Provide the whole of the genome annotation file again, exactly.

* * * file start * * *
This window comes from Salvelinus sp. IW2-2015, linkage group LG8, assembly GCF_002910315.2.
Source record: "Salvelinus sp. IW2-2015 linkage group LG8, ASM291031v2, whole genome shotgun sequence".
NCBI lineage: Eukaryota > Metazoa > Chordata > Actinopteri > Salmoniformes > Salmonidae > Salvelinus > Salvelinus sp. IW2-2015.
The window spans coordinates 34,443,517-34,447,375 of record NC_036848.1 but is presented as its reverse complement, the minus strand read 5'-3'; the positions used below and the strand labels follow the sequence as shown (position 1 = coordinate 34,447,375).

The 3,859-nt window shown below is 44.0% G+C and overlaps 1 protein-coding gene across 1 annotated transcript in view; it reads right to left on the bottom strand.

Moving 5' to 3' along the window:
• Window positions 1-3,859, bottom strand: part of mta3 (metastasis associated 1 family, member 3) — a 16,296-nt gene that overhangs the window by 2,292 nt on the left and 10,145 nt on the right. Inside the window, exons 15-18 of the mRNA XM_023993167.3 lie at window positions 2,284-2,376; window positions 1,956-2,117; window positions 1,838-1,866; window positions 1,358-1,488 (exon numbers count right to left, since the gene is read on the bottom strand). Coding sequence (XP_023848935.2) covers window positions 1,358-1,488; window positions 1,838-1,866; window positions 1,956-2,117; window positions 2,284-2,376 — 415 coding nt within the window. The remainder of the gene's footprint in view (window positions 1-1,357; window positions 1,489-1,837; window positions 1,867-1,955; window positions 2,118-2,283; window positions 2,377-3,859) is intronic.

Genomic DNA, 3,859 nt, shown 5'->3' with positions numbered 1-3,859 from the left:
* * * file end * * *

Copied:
This window comes from Salvelinus sp. IW2-2015, linkage group LG8, assembly GCF_002910315.2.
Source record: "Salvelinus sp. IW2-2015 linkage group LG8, ASM291031v2, whole genome shotgun sequence".
NCBI lineage: Eukaryota > Metazoa > Chordata > Actinopteri > Salmoniformes > Salmonidae > Salvelinus > Salvelinus sp. IW2-2015.
The window spans coordinates 34,443,517-34,447,375 of record NC_036848.1 but is presented as its reverse complement, the minus strand read 5'-3'; the positions used below and the strand labels follow the sequence as shown (position 1 = coordinate 34,447,375).

The 3,859-nt window shown below is 44.0% G+C and overlaps 1 protein-coding gene across 1 annotated transcript in view; it reads right to left on the bottom strand.

Moving 5' to 3' along the window:
• Window positions 1-3,859, bottom strand: part of mta3 (metastasis associated 1 family, member 3) — a 16,296-nt gene that overhangs the window by 2,292 nt on the left and 10,145 nt on the right. Inside the window, exons 15-18 of the mRNA XM_023993167.3 lie at window positions 2,284-2,376; window positions 1,956-2,117; window positions 1,838-1,866; window positions 1,358-1,488 (exon numbers count right to left, since the gene is read on the bottom strand). Coding sequence (XP_023848935.2) covers window positions 1,358-1,488; window positions 1,838-1,866; window positions 1,956-2,117; window positions 2,284-2,376 — 415 coding nt within the window. The remainder of the gene's footprint in view (window positions 1-1,357; window positions 1,489-1,837; window positions 1,867-1,955; window positions 2,118-2,283; window positions 2,377-3,859) is intronic.

Genomic DNA, 3,859 nt, shown 5'->3' with positions numbered 1-3,859 from the left: